But then I wonder: why can’t I have the comforts of earth AND heaven? Lord, why can’t I have them both?

Because of love. Love must choose. This is because love—if it is really love—ultimately suffers and dies for what it loves. So, Jesus is going to Jerusalem and He is going there to show us what love is AND to show us how total His love is for us—a love so total that He will lose everything of this world, giving it up in sacrificial love for us. He will even lose himself.

Peter says, “No, no, no!”  And by doing so, Peter is tempting Jesus will the allurements of the world. “Heaven forbid you should suffer, Lord. You’re supposed to be comfortable!” Hence Jesus’ response.

But there is something more that Peter is saying, whether he intends to or not. Peter is telling Jesus: “Lord, your death in Jerusalem—that’s not what love is!” And here’s the kicker: “Lord, I’m not worth that kind of sacrifice anyway!”

When Jesus turns towards Jerusalem, He is saying to Peter and to all of us: “Peter, I love you more than all of the world. I love you more than myself.” Notice, then, how much you are worth to God! You are worth more than all of the treasures and powers of the world. You are even worth His life! This is what He is trying to show us.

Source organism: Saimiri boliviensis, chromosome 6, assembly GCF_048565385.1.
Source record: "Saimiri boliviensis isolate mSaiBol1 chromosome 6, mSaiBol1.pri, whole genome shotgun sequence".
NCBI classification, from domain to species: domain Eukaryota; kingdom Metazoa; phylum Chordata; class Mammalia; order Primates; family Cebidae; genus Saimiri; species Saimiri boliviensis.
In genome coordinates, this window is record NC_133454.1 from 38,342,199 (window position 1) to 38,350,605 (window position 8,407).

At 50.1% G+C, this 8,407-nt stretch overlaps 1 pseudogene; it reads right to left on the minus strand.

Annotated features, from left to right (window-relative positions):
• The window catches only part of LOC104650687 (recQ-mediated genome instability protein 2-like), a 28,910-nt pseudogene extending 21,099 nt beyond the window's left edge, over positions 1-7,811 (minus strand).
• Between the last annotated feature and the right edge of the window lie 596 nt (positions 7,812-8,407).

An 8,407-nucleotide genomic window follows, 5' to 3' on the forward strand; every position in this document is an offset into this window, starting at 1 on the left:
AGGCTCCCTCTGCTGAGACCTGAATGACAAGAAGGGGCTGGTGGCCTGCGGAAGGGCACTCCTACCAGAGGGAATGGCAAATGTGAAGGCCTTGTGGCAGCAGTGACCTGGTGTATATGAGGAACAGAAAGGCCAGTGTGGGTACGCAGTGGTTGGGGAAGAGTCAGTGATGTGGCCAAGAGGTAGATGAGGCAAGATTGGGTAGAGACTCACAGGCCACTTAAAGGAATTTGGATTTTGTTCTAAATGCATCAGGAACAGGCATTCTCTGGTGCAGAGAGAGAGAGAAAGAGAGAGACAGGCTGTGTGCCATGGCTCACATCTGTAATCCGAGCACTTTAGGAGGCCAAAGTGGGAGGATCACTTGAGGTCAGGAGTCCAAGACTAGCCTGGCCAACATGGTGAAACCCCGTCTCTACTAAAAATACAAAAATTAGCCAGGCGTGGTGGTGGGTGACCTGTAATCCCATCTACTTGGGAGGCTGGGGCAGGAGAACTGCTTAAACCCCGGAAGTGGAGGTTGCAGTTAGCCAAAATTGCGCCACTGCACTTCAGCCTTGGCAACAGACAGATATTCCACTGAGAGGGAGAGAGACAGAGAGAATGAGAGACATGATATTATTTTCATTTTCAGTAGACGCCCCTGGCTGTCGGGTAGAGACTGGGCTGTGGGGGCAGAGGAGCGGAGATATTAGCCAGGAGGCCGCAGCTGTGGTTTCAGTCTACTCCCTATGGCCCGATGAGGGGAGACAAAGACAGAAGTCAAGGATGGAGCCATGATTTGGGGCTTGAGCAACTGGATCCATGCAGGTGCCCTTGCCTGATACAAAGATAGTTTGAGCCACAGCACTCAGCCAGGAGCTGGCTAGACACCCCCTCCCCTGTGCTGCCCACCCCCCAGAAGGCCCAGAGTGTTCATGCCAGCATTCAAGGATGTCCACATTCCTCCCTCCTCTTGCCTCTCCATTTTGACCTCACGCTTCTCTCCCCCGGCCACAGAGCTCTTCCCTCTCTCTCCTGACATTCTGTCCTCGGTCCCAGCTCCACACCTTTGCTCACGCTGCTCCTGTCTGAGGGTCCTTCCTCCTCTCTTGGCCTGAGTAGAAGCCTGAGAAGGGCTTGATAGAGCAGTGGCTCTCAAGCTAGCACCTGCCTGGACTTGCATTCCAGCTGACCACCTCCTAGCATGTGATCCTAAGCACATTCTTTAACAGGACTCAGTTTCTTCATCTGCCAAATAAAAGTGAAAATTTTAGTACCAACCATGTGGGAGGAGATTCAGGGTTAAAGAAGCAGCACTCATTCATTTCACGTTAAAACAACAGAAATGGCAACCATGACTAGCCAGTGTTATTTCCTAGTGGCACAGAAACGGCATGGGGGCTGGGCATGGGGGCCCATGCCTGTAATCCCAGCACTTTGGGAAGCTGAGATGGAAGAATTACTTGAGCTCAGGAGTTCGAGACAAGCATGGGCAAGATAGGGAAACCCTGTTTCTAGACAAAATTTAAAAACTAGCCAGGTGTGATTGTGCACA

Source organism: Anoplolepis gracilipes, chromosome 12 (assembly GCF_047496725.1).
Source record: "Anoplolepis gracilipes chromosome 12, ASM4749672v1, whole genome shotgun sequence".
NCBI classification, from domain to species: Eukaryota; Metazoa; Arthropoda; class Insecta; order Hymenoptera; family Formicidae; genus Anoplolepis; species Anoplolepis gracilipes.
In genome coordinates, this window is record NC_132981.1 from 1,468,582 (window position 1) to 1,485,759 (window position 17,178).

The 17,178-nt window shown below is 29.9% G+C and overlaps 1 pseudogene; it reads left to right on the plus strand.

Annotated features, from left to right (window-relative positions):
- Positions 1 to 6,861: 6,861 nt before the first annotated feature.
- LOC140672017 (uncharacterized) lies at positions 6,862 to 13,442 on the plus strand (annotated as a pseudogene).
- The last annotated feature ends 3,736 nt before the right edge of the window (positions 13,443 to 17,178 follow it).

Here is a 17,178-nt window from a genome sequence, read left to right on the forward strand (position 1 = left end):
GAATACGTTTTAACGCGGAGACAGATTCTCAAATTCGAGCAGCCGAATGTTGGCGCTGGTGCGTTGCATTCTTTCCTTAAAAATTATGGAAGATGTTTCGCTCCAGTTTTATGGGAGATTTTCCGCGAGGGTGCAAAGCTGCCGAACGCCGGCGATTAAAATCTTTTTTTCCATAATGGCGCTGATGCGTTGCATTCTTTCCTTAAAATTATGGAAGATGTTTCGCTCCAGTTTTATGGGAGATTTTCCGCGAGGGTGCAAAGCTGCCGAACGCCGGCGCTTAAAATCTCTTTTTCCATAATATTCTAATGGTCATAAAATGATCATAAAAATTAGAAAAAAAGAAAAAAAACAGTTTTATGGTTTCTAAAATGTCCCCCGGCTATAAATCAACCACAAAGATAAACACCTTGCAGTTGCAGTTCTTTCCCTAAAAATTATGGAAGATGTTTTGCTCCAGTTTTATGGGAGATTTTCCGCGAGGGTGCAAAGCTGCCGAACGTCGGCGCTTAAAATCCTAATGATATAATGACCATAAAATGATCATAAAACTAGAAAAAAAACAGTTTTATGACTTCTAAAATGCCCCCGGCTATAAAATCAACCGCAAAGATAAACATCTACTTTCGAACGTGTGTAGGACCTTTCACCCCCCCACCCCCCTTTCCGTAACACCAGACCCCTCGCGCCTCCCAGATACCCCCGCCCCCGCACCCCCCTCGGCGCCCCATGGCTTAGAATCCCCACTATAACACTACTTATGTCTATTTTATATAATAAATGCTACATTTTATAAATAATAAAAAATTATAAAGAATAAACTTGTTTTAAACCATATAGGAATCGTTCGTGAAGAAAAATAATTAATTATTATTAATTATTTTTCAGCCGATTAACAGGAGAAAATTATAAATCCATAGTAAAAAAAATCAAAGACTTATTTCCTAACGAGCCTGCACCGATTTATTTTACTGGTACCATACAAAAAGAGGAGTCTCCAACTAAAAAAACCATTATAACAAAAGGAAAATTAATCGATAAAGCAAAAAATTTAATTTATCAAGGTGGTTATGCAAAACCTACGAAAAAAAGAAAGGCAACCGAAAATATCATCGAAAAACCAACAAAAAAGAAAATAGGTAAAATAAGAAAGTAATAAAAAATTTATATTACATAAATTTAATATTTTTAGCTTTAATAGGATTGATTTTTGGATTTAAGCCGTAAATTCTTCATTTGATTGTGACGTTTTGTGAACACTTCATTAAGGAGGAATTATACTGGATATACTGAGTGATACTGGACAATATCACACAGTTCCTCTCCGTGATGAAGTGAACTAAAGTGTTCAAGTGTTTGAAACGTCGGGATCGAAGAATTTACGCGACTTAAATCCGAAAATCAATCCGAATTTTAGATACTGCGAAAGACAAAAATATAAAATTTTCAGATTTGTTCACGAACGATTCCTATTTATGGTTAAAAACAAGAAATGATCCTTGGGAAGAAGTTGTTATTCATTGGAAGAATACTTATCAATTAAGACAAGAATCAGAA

The question is whether or not we love Him in return. Do we love Jesus enough to suffer for Him?

Hear the words of St. Paul: “I urge you, brothers, by the mercies of God, to offer your bodies as a living sacrifice, holy and pleasing to God…” Offer yourself as a living sacrifice. This is what Jesus did, right? And why? Because He wanted to reconcile the world to God and show us His love. Doesn’t this still happen at the Eucharist when the priest says, “This is my body, given up for you?”

How are we to respond to this? Well, if we are frustrated or anxious or hurt by the events of the world, I must ask: Have we suffered for it? I don't mean: have we simply been hurt by it or been passively anxious about it. No, have we actively and deliberately chosen to offer ourselves as a sacrifice to God in reparation for sin and for the sanctification of souls? In other words, it’s not enough to be hurt by what has been going on in the world, we must actually and intentionally take up our cross and follow Jesus to Jerusalem, to the place of suffering. Have we joined ourselves to the suffering Christ-- that same suffering Savior who is present here in the Eucharist?